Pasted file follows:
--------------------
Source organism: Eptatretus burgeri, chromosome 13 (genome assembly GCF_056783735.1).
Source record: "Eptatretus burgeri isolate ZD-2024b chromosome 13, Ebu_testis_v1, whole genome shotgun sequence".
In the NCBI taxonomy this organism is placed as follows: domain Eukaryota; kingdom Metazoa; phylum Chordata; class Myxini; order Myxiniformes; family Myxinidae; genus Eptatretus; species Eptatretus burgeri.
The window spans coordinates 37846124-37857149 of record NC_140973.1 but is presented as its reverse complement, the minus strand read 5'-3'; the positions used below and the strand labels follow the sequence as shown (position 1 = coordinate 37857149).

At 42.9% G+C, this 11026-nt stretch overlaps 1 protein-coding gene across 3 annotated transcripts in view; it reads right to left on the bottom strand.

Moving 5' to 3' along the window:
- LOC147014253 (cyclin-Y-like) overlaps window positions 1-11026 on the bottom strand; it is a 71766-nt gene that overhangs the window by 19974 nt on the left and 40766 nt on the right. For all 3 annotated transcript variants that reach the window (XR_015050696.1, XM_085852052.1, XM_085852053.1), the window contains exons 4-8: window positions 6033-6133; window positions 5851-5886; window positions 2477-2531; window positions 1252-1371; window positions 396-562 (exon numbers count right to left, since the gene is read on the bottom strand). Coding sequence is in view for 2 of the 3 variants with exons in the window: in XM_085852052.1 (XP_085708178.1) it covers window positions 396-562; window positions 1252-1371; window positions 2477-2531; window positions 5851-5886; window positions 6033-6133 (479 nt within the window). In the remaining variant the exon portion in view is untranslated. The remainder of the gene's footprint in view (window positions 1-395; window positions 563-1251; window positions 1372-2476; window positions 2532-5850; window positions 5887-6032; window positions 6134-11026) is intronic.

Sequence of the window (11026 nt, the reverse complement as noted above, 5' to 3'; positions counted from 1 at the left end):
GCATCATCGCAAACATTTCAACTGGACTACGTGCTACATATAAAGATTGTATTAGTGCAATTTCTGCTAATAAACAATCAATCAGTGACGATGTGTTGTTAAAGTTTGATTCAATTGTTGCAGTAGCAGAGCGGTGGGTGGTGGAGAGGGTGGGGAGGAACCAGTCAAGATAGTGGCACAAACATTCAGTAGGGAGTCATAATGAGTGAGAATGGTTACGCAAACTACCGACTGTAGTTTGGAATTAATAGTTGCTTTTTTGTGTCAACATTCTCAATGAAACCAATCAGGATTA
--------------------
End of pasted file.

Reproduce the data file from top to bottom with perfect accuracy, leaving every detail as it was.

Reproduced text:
Source organism: Eptatretus burgeri, chromosome 13 (genome assembly GCF_056783735.1).
Source record: "Eptatretus burgeri isolate ZD-2024b chromosome 13, Ebu_testis_v1, whole genome shotgun sequence".
In the NCBI taxonomy this organism is placed as follows: domain Eukaryota; kingdom Metazoa; phylum Chordata; class Myxini; order Myxiniformes; family Myxinidae; genus Eptatretus; species Eptatretus burgeri.
The window spans coordinates 37846124-37857149 of record NC_140973.1 but is presented as its reverse complement, the minus strand read 5'-3'; the positions used below and the strand labels follow the sequence as shown (position 1 = coordinate 37857149).

At 42.9% G+C, this 11026-nt stretch overlaps 1 protein-coding gene across 3 annotated transcripts in view; it reads right to left on the bottom strand.

Moving 5' to 3' along the window:
- LOC147014253 (cyclin-Y-like) overlaps window positions 1-11026 on the bottom strand; it is a 71766-nt gene that overhangs the window by 19974 nt on the left and 40766 nt on the right. For all 3 annotated transcript variants that reach the window (XR_015050696.1, XM_085852052.1, XM_085852053.1), the window contains exons 4-8: window positions 6033-6133; window positions 5851-5886; window positions 2477-2531; window positions 1252-1371; window positions 396-562 (exon numbers count right to left, since the gene is read on the bottom strand). Coding sequence is in view for 2 of the 3 variants with exons in the window: in XM_085852052.1 (XP_085708178.1) it covers window positions 396-562; window positions 1252-1371; window positions 2477-2531; window positions 5851-5886; window positions 6033-6133 (479 nt within the window). In the remaining variant the exon portion in view is untranslated. The remainder of the gene's footprint in view (window positions 1-395; window positions 563-1251; window positions 1372-2476; window positions 2532-5850; window positions 5887-6032; window positions 6134-11026) is intronic.

Sequence of the window (11026 nt, the reverse complement as noted above, 5' to 3'; positions counted from 1 at the left end):
GCATCATCGCAAACATTTCAACTGGACTACGTGCTACATATAAAGATTGTATTAGTGCAATTTCTGCTAATAAACAATCAATCAGTGACGATGTGTTGTTAAAGTTTGATTCAATTGTTGCAGTAGCAGAGCGGTGGGTGGTGGAGAGGGTGGGGAGGAACCAGTCAAGATAGTGGCACAAACATTCAGTAGGGAGTCATAATGAGTGAGAATGGTTACGCAAACTACCGACTGTAGTTTGGAATTAATAGTTGCTTTTTTGTGTCAACATTCTCAATGAAACCAATCAGGATTA